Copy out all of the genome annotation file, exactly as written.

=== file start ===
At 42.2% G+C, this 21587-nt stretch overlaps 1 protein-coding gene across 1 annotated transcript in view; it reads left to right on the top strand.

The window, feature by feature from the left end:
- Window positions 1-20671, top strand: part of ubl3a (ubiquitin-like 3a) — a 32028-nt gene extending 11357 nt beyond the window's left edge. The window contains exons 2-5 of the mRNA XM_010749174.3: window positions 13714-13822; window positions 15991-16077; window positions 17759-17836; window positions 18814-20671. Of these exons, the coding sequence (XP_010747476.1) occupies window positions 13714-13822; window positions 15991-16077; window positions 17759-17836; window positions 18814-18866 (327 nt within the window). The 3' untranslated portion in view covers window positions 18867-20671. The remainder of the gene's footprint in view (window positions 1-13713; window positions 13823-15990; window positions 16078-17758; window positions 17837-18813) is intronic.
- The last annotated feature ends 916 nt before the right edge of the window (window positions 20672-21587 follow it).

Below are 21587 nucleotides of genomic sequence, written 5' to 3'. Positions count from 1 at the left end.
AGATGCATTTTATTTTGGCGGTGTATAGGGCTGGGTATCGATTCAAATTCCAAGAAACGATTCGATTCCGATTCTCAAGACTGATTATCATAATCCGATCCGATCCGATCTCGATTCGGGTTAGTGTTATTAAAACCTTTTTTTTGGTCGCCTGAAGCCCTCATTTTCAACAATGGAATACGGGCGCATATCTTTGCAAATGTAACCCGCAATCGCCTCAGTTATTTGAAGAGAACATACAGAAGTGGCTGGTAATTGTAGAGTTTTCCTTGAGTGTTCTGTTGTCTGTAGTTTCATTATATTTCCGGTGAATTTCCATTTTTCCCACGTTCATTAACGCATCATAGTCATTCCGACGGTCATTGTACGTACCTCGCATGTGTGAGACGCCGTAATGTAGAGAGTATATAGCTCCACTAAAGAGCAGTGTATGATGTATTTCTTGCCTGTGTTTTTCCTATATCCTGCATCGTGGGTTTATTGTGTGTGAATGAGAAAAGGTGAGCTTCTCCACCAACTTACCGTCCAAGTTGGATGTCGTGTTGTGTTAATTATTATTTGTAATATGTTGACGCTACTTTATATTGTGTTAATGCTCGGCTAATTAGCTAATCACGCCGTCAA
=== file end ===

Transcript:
At 42.2% G+C, this 21587-nt stretch overlaps 1 protein-coding gene across 1 annotated transcript in view; it reads left to right on the top strand.

The window, feature by feature from the left end:
- Window positions 1-20671, top strand: part of ubl3a (ubiquitin-like 3a) — a 32028-nt gene extending 11357 nt beyond the window's left edge. The window contains exons 2-5 of the mRNA XM_010749174.3: window positions 13714-13822; window positions 15991-16077; window positions 17759-17836; window positions 18814-20671. Of these exons, the coding sequence (XP_010747476.1) occupies window positions 13714-13822; window positions 15991-16077; window positions 17759-17836; window positions 18814-18866 (327 nt within the window). The 3' untranslated portion in view covers window positions 18867-20671. The remainder of the gene's footprint in view (window positions 1-13713; window positions 13823-15990; window positions 16078-17758; window positions 17837-18813) is intronic.
- The last annotated feature ends 916 nt before the right edge of the window (window positions 20672-21587 follow it).

Below are 21587 nucleotides of genomic sequence, written 5' to 3'. Positions count from 1 at the left end.
AGATGCATTTTATTTTGGCGGTGTATAGGGCTGGGTATCGATTCAAATTCCAAGAAACGATTCGATTCCGATTCTCAAGACTGATTATCATAATCCGATCCGATCCGATCTCGATTCGGGTTAGTGTTATTAAAACCTTTTTTTTGGTCGCCTGAAGCCCTCATTTTCAACAATGGAATACGGGCGCATATCTTTGCAAATGTAACCCGCAATCGCCTCAGTTATTTGAAGAGAACATACAGAAGTGGCTGGTAATTGTAGAGTTTTCCTTGAGTGTTCTGTTGTCTGTAGTTTCATTATATTTCCGGTGAATTTCCATTTTTCCCACGTTCATTAACGCATCATAGTCATTCCGACGGTCATTGTACGTACCTCGCATGTGTGAGACGCCGTAATGTAGAGAGTATATAGCTCCACTAAAGAGCAGTGTATGATGTATTTCTTGCCTGTGTTTTTCCTATATCCTGCATCGTGGGTTTATTGTGTGTGAATGAGAAAAGGTGAGCTTCTCCACCAACTTACCGTCCAAGTTGGATGTCGTGTTGTGTTAATTATTATTTGTAATATGTTGACGCTACTTTATATTGTGTTAATGCTCGGCTAATTAGCTAATCACGCCGTCAA